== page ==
The crowd was on edge waiting for him to make a play. Some of the Cameron Crazies screamed out spontaneously, “Hit Murph!” or “Get Murph a shot!” Whenever a shot would miss, or he’d turn it over, one would yell, “It’s all right, Murph! Keep your head up!” But he scored his first points as a Blue Devil with 11:21 remaining to give Duke a 38-point lead, and the roof over Cameron Indoor Stadium nearly ripped clean off.

And the Crazies aren’t his only advocates. Point guard Quinn Cook has never been reluctant to talk on or off the court, and he’s been in Murphy’s ear constantly, along with junior guard Tyler Thornton. “You always want to let him know that he’s big for us. We need him,” Cook said. “When we’re not telling him that, his confidence could go down or anything could happen, or he could probably doubt himself.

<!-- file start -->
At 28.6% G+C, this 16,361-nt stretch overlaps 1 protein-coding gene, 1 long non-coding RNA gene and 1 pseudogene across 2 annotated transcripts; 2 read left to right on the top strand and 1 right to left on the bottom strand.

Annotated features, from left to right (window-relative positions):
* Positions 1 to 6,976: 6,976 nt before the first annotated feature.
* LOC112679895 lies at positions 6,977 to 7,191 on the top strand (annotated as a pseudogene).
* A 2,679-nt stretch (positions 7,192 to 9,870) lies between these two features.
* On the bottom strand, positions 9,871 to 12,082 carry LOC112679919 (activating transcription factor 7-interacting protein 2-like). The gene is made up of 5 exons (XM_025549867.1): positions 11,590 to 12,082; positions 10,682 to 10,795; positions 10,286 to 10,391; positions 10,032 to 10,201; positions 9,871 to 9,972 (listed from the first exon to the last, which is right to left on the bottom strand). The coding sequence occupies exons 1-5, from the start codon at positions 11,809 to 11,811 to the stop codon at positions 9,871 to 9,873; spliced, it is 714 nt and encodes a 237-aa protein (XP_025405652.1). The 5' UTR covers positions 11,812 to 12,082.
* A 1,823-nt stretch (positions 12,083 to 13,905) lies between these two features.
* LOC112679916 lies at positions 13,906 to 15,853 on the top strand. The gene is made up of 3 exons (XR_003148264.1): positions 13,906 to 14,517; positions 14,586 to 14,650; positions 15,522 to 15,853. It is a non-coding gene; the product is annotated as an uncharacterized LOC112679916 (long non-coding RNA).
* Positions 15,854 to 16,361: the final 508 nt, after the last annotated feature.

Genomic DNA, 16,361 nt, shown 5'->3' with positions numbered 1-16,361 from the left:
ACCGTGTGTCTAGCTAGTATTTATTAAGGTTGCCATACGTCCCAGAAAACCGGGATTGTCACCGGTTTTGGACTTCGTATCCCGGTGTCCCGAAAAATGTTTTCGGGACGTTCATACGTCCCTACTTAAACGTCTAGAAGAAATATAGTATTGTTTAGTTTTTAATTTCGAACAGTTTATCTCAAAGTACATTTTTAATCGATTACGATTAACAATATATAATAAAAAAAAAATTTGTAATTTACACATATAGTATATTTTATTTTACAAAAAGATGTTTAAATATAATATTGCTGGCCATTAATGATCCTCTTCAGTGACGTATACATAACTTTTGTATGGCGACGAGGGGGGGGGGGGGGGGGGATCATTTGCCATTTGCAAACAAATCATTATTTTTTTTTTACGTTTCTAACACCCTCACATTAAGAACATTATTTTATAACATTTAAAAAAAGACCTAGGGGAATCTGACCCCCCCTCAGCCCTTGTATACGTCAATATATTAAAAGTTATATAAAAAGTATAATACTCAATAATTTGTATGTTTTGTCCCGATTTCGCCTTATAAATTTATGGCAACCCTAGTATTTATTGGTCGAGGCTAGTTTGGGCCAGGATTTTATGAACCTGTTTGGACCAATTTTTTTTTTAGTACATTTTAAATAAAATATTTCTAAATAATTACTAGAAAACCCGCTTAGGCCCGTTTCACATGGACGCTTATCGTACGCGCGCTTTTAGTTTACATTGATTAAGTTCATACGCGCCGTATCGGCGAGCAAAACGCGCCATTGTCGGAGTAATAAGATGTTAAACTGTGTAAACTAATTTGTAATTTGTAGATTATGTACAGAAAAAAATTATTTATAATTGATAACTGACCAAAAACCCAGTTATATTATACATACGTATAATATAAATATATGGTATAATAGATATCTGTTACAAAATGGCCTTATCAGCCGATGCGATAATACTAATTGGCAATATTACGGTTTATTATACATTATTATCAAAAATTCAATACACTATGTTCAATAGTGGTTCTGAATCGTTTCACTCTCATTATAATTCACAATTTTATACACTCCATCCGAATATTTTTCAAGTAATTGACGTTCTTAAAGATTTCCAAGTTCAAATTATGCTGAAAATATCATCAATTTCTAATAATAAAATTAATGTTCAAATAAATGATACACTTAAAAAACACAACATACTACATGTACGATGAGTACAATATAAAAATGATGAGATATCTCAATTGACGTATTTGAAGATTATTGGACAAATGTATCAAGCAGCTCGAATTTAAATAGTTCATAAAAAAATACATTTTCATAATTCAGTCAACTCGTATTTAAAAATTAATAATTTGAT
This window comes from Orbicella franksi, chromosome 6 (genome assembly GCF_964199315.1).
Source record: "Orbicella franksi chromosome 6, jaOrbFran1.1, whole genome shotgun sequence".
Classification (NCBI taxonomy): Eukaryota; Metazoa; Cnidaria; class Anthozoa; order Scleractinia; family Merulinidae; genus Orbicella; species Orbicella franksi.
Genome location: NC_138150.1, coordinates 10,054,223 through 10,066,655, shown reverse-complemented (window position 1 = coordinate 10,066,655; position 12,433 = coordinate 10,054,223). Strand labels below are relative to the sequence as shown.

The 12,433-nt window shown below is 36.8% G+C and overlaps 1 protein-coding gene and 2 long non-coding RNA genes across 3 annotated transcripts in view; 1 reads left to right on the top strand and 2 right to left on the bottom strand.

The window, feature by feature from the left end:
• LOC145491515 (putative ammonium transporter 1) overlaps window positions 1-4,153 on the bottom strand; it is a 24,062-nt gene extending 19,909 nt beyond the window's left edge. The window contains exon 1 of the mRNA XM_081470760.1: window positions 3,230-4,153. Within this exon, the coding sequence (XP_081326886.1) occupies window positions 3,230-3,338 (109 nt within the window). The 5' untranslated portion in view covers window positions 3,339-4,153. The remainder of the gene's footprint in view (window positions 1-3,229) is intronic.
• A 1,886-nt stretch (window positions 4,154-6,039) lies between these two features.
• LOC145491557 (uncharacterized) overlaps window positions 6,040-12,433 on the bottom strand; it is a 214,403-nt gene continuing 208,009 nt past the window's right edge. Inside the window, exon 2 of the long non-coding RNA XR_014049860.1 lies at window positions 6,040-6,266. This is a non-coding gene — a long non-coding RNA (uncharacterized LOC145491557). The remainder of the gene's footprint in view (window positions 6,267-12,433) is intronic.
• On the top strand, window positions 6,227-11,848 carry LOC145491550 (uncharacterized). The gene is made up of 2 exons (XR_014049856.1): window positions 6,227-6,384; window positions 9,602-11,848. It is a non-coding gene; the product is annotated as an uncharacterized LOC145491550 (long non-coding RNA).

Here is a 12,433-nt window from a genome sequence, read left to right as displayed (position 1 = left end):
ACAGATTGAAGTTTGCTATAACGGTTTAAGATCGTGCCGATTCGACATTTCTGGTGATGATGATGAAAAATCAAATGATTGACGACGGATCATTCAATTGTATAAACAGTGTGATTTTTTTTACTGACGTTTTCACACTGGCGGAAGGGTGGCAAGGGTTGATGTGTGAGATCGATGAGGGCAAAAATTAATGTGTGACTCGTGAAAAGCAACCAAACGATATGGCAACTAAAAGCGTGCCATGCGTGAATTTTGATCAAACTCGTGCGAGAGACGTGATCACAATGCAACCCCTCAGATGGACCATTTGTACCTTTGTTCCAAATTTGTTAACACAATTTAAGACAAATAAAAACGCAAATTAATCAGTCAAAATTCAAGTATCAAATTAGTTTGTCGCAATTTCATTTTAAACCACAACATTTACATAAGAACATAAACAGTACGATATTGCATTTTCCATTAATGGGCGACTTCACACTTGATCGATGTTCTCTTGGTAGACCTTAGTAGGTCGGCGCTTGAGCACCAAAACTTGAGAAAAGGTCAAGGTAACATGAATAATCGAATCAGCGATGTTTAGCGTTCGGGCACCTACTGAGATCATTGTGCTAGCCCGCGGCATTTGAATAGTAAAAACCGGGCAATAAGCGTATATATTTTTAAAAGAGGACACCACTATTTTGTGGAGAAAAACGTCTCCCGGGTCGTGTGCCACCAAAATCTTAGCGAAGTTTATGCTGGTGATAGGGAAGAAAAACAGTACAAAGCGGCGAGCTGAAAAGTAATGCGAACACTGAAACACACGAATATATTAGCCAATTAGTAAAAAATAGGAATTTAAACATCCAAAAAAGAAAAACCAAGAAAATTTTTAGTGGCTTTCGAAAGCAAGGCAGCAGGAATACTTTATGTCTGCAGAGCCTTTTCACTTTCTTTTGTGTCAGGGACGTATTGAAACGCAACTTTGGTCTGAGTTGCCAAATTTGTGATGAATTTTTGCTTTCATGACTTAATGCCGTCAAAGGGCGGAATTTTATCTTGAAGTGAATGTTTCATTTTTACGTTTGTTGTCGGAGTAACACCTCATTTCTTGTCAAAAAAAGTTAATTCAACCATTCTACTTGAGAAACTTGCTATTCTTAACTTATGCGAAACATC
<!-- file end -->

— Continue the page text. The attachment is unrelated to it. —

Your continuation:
“Me and Tyler especially have been on him: just keep working, we really need you. We’ve been his biggest cheerleaders. It’s good for him to really get his confidence up this game. … Just to get him out there and get him showing a glimpse of what he can do every day is a big thing. He’s leaving this game better.”

It’s still worth pointing out that Krzyzewski is not going to manufacture depth. He has about seven guys that he feels are ready to play – his normal starters, Josh Hairston and Thornton – and that’s about it. Murphy and Amile Jefferson, a freshman who also saw 21 minutes (and had 12 points), both had nice games against Delaware. But for Krzyzewski it doesn’t mean anything beyond that at this point.